Net metering was established in Guam in 2004, with 1,700 customers as of September 2018. Net metering will be reduced over a five year period from 2019 to compensate customer-generators for avoided cost instead.[73]


The Hawaii Public Utilities Commission eliminated retail net metering in 2015. When it did so, it replaced net metering with a "Customer Grid Supply" (CGS) and a "Customer Self Supply" (CSS) option. Since the elimination of net metering in 2015, Hawaii regulators have capped the number of solar customers who can send their excess energy back into the grid. Those customers are in the CGS program. Other customers in the CSS option use residential energy storage instead of sending their energy back into the grid.[74] Beginning October 2018, The Hawaii Public Utilities Commission Approved a program Called NEM Plus which allows existing NEM customers to install additional Solar PV provided that the additional capacity does NOT export more power back to grid than was approved on the original NEM contract. This requires the use of curtailment controls and will allow the customer to integrate batteries to store the surplus capacity. [75]


Approximately 1,400 people in Idaho are enrolled in net metering. Most of these customers use of rooftop solar systems. Idaho Power says that the current net metering system was not created to account for homeowners who installed their own solar panels, and as such, traditional power customers are "being forced to make up any budget shortfalls."[76]

In 2017 Idaho Power requested to create a new class of customers starting January 1, 2018. By doing so, Idaho Power could introduce possible rate hikes for that new class of customers, more than what they currently pay to access the state's power grid and buy electricity when their own solar panels are not producing electricity. The Idaho Public Utilities Commission said that it will hold a hearing in March 2018 before coming to a decision on Idaho Power's request.[76]


In Indiana, solar energy makes up less than one percent of the state's energy consumption. In Indianapolis, for example, Indianapolis Power & Light has roughly 100 solar customers.[77]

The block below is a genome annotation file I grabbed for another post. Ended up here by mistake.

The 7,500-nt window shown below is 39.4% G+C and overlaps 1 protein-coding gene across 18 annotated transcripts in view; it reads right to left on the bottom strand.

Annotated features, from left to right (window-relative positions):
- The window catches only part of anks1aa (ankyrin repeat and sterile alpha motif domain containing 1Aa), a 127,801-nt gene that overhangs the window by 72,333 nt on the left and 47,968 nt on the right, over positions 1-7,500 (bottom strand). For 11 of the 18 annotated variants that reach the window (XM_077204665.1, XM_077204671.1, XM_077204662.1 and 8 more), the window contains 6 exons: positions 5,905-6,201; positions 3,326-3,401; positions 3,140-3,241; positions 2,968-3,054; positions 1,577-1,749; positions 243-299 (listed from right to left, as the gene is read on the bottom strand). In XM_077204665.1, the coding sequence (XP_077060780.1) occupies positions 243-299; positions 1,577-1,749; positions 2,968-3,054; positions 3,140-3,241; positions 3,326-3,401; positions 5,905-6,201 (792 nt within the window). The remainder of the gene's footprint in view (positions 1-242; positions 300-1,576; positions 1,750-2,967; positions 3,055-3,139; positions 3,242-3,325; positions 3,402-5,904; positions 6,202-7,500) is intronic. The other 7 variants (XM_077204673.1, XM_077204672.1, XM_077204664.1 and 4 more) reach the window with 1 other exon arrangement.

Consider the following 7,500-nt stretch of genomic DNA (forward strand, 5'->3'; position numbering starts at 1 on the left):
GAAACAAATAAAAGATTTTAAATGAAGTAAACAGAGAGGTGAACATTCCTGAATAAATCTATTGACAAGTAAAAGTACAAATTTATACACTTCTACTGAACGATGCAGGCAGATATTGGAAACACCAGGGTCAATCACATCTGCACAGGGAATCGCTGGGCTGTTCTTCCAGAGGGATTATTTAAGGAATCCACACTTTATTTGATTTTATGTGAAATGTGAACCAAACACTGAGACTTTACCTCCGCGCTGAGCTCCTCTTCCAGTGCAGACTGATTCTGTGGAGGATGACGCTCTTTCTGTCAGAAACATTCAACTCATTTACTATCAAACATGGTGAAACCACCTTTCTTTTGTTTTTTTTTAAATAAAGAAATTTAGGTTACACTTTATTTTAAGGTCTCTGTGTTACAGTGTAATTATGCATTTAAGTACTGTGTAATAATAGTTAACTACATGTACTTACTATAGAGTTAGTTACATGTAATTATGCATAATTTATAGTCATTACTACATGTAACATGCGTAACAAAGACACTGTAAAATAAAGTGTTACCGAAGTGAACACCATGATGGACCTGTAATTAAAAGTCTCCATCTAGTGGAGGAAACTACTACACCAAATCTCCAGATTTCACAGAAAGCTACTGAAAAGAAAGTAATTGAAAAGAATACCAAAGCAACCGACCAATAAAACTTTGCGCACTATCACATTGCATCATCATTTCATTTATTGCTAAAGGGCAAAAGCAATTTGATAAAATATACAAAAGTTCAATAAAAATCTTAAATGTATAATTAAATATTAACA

In February 2017, the state Senate approved by a vote of 39-9 Senate Bill 309 which would roll back net metering in Indiana. The bill "would ultimately reduce the rate paid to net metering customers from the retail rate to the utility's marginal cost, plus 25%." People who already use solar power with net metering would be grandfathered for ten years at the current rate. The Sierra Club's "Beyond Coal" campaign ran a radio ad campaign to oppose the bill.[77]

In April 2017, the state House passed their own version of the bill.[77]

As of 2018, a new net metering law is "limiting net metering benefits, but anyone with solar panels installed before January 1, 2018, was able to secure the credit for 30 years. After this date, the credit will be secure for 15 years."[78]

As of January 2018, dozens of homeowner associations across central Indiana put up barriers to residential solar installations, according to the Indianapolis Star. "With hundreds of Homeowners Associations across just Central Indiana, a review suggests that as many as half don't allow panels at all while the others have weak or limiting language that leaves architectural review committees to make decisions devoid of objective criteria."[79]


Kansas Corporation Commission approved demand charges for solar net metering customers of Kansas City Power & Light and Westar Energy fall of 2018. Early 2019 the Clean Energy Business Council (CEBC) introduced SB 124 to remove the punitive charges on solar customers. March 2019 - Evergy (Westar & KCP&L) agreed to file a new tariff with the KCC grandfathering Westar customers who installed solar prior to 10/1/2018 and KCP&L customers who installed prior to 12/20/18, into the old rate thereby eliminating their demand charges. To make further progress, the agreement included a commitment by Evergy to collaborate with the CEBC to find reasonable solutions that allow the solar industry to grow. May 17, 2019 - Westar's tariff to grandfather existing customers was filed. [80]The two utilities together provide about one-third of electricity to Kansas. Commercial and industrial customers of the utilities would not be affected by the demand fees.[81]